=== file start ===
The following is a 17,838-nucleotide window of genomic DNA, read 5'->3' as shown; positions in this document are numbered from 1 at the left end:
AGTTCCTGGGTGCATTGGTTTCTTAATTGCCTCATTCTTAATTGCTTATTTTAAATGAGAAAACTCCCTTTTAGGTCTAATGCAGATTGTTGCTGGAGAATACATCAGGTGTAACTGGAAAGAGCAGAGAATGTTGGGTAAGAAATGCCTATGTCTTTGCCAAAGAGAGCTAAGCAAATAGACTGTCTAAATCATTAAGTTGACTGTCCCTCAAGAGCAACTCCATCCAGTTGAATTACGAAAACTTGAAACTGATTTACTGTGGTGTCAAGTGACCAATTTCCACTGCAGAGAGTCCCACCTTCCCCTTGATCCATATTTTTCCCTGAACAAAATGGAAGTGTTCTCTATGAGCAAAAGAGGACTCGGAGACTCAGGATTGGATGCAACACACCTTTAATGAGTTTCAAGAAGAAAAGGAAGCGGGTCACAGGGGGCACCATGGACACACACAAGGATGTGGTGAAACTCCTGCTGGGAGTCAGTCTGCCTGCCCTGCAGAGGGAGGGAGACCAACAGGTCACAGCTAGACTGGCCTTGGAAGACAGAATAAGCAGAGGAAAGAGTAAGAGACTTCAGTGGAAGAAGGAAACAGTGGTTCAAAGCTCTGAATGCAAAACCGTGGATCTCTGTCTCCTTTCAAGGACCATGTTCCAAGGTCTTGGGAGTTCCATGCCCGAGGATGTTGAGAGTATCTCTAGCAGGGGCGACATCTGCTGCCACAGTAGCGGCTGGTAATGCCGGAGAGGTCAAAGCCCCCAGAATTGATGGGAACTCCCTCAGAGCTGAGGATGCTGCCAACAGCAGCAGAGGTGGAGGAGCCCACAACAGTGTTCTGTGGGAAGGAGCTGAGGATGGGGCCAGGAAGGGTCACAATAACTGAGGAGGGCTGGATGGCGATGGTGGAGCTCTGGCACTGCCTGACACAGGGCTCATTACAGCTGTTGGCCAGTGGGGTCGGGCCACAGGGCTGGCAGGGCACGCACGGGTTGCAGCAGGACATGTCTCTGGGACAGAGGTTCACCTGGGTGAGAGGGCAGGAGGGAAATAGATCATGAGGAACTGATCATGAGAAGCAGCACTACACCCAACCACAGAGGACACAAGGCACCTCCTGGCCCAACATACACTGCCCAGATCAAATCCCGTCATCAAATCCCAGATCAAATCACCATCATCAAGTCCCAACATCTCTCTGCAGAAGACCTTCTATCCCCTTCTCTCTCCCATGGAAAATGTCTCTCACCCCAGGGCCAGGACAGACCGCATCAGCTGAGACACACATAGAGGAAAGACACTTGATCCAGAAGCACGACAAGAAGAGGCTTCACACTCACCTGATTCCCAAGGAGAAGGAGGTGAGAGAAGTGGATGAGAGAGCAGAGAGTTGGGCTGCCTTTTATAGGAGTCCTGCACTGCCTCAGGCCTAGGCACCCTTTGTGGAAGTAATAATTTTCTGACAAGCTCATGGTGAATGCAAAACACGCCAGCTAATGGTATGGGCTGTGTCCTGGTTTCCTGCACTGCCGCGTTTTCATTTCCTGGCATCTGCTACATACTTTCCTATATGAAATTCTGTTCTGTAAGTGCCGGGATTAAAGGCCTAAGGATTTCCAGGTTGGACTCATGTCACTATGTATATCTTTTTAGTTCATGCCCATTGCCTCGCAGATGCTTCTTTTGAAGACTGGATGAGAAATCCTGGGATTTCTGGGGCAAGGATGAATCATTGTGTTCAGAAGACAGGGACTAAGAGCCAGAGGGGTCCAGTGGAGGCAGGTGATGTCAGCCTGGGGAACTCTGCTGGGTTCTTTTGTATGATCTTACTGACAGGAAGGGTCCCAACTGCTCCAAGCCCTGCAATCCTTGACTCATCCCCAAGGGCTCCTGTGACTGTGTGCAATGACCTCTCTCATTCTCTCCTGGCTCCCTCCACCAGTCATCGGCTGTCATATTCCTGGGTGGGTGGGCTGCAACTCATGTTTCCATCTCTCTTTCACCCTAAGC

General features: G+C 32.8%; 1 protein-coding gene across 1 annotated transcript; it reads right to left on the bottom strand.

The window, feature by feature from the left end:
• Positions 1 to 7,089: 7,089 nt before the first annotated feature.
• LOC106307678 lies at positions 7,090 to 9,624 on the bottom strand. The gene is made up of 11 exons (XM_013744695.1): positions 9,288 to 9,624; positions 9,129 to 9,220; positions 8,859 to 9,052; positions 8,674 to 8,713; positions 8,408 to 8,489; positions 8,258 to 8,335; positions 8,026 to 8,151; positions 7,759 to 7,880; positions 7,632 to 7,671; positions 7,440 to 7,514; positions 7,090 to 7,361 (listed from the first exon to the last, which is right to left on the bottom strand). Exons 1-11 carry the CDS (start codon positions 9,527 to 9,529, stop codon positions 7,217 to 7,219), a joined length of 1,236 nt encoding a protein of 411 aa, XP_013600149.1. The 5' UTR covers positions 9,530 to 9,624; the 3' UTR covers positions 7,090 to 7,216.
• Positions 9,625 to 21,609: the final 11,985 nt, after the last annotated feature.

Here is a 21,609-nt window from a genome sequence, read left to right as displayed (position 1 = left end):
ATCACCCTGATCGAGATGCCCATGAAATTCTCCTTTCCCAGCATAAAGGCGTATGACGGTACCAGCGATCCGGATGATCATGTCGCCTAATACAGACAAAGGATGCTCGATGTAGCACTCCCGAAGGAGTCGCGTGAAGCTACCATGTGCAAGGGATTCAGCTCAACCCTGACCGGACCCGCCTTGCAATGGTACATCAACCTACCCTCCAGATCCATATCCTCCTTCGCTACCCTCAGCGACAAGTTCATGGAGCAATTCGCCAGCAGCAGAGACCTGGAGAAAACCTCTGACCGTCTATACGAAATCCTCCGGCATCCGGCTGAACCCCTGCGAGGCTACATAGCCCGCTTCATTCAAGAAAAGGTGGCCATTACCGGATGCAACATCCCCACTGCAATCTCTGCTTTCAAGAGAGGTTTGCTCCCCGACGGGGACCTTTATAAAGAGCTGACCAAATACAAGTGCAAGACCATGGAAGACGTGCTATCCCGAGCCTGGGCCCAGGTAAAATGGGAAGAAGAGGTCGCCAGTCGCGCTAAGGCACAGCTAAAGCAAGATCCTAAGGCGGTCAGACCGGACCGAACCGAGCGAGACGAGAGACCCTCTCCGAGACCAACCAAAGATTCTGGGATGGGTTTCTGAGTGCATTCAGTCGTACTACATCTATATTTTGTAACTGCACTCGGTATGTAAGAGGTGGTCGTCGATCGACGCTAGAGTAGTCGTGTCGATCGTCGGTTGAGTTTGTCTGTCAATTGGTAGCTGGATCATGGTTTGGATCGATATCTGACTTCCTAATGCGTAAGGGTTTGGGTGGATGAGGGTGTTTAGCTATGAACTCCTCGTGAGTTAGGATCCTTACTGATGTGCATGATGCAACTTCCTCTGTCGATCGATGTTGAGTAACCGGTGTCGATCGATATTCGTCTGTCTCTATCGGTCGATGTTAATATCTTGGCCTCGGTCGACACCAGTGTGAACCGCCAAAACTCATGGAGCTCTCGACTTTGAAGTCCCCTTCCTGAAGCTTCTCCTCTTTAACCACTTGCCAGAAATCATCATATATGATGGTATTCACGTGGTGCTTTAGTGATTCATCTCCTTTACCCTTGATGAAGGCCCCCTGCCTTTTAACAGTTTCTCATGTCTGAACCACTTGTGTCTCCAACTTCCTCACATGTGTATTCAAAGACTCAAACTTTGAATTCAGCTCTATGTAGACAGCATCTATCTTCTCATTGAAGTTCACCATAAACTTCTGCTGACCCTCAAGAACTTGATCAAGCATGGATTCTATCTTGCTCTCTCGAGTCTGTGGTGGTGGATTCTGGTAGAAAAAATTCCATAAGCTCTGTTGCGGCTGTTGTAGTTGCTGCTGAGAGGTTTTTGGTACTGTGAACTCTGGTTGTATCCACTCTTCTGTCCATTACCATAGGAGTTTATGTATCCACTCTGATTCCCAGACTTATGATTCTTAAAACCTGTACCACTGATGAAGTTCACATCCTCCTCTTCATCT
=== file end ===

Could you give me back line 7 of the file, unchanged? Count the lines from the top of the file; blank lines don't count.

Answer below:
• Positions 9,625 to 21,609: the final 11,985 nt, after the last annotated feature.